Ted Bundy is one of those names that has long passed into the annals of our collective cultural consciousness. It rests there with those of so many other historical villains, from John Wilkes Booth to Charles Manson to Osama Bin Laden.
Bundy, you’ll recall, was the good-looking guy who charmed most everyone he met – but especially women – yet who, over the course of several years, regularly and savagely murdered scores of the women he encountered in several states, including Washington. Finally captured, brought to trial and found guilty, he was executed in Florida in 1989.
A number of books and movies have explored the Bundy phenomenon, including Ann Rule’s 1980 nonfiction account “The Stranger Beside Me” and the 1986 movie “The Deliberate Stranger” starring Mark Harmon.
And I use the word phenomenon deliberately. One of the most popular genres both in movies and on television, embodied in such shows as “Snapped” and “Homicide Hunter,” involves true-crime studies of murder. But even amid such a collection of rogues, Bundy stands out – not just for his crimes but for the fact that someone so bent and twisted hid behind a mask of such affable normality.
Bundy’s attraction is, in fact, the basis for the Netflix movie “Extremely Wicked, Shockingly Evil and Vile,” which was directed by Joe Berlinger, the filmmaker best known for co-directing (with Bruce Sinofsky) the critically acclaimed 1996 documentary “Paradise Lost: The Child Murders at Robin Hood Hills.”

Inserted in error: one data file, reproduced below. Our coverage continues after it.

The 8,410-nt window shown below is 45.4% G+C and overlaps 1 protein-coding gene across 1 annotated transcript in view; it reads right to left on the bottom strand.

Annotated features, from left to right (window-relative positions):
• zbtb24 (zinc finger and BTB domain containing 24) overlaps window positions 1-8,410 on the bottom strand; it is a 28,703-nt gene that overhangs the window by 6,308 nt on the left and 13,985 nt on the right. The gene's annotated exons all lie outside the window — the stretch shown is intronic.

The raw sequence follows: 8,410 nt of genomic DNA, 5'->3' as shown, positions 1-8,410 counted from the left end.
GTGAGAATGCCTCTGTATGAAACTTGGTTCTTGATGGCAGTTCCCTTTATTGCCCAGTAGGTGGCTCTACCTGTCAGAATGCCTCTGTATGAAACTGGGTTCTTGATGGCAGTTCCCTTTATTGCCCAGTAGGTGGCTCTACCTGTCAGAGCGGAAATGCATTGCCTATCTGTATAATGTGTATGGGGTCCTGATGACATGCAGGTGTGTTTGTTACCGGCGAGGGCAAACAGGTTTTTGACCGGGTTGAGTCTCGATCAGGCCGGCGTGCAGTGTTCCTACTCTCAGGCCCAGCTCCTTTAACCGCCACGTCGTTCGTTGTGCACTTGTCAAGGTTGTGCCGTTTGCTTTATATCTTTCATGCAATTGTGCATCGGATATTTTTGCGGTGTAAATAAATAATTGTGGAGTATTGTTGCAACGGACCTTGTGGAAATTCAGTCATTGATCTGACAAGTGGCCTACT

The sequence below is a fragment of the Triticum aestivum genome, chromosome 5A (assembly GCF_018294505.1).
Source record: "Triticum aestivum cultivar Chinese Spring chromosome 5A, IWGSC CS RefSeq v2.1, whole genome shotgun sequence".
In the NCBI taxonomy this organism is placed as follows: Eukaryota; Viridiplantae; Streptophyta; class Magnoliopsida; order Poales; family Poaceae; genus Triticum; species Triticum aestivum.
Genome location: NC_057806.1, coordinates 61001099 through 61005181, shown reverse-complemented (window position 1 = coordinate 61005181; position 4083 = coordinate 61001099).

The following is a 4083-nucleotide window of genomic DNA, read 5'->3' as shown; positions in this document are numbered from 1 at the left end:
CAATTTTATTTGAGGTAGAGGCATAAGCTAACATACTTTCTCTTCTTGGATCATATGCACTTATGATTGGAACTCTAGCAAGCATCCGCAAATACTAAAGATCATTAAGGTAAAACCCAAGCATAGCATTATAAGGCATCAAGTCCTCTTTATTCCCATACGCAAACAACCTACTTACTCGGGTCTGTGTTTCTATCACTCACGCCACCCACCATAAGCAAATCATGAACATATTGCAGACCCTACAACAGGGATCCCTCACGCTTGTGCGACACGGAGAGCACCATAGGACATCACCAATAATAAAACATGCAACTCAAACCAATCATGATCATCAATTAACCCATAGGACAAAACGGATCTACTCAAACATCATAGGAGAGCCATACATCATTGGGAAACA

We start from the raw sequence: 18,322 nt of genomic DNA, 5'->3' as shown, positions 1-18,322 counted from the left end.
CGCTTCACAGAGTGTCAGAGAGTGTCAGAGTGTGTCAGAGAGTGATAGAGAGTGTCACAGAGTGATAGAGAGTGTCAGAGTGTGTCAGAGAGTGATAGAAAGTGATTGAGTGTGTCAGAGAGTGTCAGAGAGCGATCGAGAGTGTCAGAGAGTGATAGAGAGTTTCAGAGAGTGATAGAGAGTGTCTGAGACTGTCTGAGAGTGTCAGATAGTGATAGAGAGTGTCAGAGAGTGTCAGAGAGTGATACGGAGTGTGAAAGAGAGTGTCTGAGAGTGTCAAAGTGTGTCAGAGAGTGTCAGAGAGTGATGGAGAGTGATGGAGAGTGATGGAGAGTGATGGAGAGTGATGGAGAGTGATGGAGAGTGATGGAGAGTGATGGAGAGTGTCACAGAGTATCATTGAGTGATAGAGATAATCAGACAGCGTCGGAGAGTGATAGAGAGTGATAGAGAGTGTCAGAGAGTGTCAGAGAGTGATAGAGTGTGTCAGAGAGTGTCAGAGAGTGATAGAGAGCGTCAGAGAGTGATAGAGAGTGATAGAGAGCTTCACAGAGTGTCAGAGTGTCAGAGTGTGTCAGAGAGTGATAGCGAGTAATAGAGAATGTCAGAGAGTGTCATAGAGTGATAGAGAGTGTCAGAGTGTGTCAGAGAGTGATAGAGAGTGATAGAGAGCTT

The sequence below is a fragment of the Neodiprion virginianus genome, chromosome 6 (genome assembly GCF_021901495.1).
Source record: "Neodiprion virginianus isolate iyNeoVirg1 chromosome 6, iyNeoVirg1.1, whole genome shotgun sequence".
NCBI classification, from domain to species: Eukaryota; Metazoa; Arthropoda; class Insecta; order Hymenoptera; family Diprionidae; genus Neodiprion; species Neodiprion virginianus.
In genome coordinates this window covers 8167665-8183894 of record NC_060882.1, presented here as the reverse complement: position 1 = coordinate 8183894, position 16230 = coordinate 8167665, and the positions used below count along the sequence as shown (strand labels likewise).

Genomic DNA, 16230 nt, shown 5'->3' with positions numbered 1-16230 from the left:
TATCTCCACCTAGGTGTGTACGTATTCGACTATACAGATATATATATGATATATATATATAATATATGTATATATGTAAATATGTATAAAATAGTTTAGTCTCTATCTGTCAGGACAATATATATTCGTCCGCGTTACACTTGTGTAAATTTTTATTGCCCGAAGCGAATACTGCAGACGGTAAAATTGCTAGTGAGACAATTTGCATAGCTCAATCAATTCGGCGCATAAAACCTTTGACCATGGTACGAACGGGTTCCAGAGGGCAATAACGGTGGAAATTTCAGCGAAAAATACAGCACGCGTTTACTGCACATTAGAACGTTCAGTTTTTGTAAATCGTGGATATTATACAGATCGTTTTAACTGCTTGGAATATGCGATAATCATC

Forgoing documentary this time, Berlinger opted to make a narrative adaptation of the 1981 memoir “The Phantom Prince: My Life With Ted Bundy,” credited to Elizabeth Kendall – the woman who both lived with and loved Bundy – even though she was the first to report her suspicions of him to police.
We meet Kendall (played by the English actress Lily Collins), a young, divorced single mother as she is approached in a bar by Bundy (played by Zac Efron). They end up spending the night together, and she awakens to find the apron-wearing Ted fixing breakfast for her young daughter. What a catch, she thinks.
From there, though, we follow the couple as Bundy – pursuing his intent to become a lawyer – is soon targeted by police as a suspect in attacks on young women in and around Seattle. And then, progressively, he is implicated in similar crimes in Utah, Colorado and finally Florida.
Throughout, Bundy is adamant: The police have the wrong man. They are framing him. He is innocent. And, just as progressively, Kendall falls into a depressive state from which she’ll need help to escape.
As efficient a filmmaker as Berlinger is, his coup was in casting the former teen heartthrob Efron. Proving that he is more than just a pretty face atop a shredded body, Efron wears Bundy’s mask so well that it’s clear how difficult it would be for anyone to believe that underneath it lurks the person capable of such wicked, evil and vile deeds.
Efron proves so good at portraying Bundy that it's easy to believe that among those confounded by Bundy’s deception were not just Kendall — but even the judge (played by John Malkovich) who ultimately condemned him to death.